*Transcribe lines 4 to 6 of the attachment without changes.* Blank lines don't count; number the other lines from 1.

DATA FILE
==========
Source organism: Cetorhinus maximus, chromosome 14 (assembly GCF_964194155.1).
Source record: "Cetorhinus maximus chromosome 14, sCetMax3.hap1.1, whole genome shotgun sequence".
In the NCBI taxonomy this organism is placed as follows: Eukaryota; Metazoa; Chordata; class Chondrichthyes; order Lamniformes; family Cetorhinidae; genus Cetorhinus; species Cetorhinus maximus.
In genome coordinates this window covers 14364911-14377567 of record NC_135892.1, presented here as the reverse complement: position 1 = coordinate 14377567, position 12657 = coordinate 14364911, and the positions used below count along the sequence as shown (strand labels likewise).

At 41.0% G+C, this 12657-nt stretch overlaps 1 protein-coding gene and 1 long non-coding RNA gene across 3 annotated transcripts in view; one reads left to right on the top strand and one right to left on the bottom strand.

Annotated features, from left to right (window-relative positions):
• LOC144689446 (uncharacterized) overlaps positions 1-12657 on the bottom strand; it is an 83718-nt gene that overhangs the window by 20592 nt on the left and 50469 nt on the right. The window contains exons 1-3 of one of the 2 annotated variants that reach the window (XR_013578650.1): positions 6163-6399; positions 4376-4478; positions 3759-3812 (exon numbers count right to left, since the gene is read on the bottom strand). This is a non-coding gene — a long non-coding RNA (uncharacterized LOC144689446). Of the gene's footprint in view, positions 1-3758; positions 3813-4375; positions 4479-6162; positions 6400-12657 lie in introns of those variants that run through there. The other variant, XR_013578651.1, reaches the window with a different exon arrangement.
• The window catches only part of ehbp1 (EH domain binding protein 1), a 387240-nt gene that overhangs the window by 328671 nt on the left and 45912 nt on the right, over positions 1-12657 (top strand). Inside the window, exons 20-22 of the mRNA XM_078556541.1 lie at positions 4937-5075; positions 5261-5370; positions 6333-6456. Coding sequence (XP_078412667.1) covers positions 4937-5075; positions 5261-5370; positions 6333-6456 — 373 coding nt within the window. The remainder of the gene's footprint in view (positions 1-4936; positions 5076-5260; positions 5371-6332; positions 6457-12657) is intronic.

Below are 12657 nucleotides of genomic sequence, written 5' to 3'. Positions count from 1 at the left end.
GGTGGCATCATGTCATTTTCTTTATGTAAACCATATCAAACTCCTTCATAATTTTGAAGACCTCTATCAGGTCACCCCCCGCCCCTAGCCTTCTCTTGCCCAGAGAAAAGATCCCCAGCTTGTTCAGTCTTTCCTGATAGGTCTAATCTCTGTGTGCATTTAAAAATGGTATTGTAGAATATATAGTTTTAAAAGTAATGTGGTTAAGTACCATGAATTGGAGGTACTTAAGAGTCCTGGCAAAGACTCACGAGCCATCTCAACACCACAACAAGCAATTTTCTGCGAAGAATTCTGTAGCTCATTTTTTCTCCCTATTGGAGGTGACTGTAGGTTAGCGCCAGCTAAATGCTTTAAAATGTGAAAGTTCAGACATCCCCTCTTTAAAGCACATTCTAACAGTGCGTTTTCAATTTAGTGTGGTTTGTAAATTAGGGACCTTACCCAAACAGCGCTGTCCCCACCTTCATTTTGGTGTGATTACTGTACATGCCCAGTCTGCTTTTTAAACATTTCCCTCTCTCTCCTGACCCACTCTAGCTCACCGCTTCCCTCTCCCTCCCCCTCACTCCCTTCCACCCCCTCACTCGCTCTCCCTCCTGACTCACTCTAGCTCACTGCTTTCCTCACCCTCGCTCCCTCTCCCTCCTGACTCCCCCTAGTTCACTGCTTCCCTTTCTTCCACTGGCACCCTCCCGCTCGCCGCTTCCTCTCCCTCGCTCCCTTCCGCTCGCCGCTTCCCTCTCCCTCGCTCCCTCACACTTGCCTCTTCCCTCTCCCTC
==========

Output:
In genome coordinates this window covers 14364911-14377567 of record NC_135892.1, presented here as the reverse complement: position 1 = coordinate 14377567, position 12657 = coordinate 14364911, and the positions used below count along the sequence as shown (strand labels likewise).

At 41.0% G+C, this 12657-nt stretch overlaps 1 protein-coding gene and 1 long non-coding RNA gene across 3 annotated transcripts in view; one reads left to right on the top strand and one right to left on the bottom strand.

Annotated features, from left to right (window-relative positions):